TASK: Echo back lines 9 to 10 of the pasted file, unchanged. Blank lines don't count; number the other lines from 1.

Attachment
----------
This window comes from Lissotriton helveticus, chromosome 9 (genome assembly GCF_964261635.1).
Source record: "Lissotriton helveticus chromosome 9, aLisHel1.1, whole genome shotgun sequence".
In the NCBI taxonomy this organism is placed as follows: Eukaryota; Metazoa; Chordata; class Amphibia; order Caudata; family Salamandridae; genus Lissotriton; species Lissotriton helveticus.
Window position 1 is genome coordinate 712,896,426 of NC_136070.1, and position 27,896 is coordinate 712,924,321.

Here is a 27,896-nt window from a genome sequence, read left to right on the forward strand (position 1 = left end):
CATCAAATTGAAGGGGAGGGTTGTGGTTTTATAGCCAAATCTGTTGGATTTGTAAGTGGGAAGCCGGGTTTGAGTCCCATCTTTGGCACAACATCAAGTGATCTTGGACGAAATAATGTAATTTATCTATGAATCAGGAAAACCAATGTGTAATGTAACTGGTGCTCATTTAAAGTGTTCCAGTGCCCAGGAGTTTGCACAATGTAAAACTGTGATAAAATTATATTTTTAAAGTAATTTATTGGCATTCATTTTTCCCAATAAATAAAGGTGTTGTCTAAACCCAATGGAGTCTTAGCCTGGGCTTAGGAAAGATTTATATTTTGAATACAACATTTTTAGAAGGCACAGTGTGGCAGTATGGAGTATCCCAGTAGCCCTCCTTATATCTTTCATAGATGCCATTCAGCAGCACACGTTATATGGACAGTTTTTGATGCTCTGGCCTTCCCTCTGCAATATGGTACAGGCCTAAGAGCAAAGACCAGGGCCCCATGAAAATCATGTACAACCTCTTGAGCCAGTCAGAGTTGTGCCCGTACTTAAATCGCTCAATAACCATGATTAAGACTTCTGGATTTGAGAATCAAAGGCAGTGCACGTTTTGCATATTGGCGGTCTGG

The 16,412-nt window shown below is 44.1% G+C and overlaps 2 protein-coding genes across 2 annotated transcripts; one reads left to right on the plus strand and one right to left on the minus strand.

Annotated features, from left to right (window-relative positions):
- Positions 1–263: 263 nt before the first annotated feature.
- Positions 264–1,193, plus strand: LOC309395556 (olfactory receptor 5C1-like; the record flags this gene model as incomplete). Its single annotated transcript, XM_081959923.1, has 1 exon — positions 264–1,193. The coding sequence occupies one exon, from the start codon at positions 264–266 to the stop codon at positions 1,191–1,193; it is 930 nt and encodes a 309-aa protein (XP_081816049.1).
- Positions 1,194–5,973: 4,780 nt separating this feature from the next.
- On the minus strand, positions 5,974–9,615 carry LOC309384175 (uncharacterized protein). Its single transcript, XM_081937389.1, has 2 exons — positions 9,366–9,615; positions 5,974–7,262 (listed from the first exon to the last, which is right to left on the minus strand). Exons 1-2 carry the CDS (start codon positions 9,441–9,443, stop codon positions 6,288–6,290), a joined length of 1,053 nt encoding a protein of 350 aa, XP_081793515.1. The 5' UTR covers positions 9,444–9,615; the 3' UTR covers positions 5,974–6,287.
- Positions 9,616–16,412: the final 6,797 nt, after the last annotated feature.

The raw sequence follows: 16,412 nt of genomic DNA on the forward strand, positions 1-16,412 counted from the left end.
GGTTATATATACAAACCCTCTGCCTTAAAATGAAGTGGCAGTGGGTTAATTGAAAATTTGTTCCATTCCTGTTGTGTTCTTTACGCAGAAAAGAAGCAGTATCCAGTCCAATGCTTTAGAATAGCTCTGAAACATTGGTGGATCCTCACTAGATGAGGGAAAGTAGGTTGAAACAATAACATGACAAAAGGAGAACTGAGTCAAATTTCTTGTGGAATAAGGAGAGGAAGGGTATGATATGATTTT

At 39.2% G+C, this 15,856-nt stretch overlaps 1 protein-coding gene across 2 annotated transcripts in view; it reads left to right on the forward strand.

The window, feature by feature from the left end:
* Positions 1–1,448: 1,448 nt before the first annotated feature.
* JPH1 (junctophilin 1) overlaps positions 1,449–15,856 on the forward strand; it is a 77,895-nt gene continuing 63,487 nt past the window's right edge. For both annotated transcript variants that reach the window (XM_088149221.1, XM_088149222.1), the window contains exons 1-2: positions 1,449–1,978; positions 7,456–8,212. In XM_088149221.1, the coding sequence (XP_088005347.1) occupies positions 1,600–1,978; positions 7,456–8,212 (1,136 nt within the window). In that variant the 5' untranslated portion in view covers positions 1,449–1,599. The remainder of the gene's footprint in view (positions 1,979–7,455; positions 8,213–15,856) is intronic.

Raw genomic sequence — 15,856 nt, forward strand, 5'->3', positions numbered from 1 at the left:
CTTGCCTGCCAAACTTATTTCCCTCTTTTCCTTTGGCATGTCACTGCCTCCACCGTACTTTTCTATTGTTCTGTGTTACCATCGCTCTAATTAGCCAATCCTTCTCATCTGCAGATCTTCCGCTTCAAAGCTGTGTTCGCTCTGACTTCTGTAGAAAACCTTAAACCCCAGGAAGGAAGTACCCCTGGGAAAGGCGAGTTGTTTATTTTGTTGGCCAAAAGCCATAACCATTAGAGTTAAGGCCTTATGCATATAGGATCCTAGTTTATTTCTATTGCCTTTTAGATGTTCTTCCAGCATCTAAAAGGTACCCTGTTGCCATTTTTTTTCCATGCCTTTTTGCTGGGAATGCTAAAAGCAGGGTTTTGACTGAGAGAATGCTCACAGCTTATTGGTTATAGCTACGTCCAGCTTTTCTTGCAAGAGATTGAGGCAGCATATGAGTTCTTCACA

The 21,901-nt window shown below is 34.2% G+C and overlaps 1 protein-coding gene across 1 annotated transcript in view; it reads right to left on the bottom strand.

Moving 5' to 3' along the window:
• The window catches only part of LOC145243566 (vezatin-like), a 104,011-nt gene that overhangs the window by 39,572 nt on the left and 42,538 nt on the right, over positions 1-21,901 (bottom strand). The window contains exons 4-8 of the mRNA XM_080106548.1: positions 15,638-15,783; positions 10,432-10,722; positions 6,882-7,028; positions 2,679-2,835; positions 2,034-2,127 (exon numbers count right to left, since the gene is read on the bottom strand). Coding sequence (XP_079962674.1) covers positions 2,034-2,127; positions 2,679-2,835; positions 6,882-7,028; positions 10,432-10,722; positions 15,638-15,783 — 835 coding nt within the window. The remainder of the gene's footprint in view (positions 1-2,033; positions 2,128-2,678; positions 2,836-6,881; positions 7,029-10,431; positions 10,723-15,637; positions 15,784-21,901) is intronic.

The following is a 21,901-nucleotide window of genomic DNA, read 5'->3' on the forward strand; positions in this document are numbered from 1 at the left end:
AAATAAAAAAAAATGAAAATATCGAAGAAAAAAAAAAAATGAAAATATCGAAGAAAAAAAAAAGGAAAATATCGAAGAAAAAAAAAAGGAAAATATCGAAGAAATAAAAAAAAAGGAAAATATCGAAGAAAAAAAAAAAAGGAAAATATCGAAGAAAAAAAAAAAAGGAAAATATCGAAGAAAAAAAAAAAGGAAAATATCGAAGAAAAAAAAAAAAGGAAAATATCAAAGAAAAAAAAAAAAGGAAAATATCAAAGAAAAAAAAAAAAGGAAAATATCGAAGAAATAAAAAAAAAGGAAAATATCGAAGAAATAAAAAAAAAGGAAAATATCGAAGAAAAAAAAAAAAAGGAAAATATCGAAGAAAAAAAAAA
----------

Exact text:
- Positions 1–263: 263 nt before the first annotated feature.
- Positions 264–1,193, plus strand: LOC309395556 (olfactory receptor 5C1-like; the record flags this gene model as incomplete). Its single annotated transcript, XM_081959923.1, has 1 exon — positions 264–1,193. The coding sequence occupies one exon, from the start codon at positions 264–266 to the stop codon at positions 1,191–1,193; it is 930 nt and encodes a 309-aa protein (XP_081816049.1).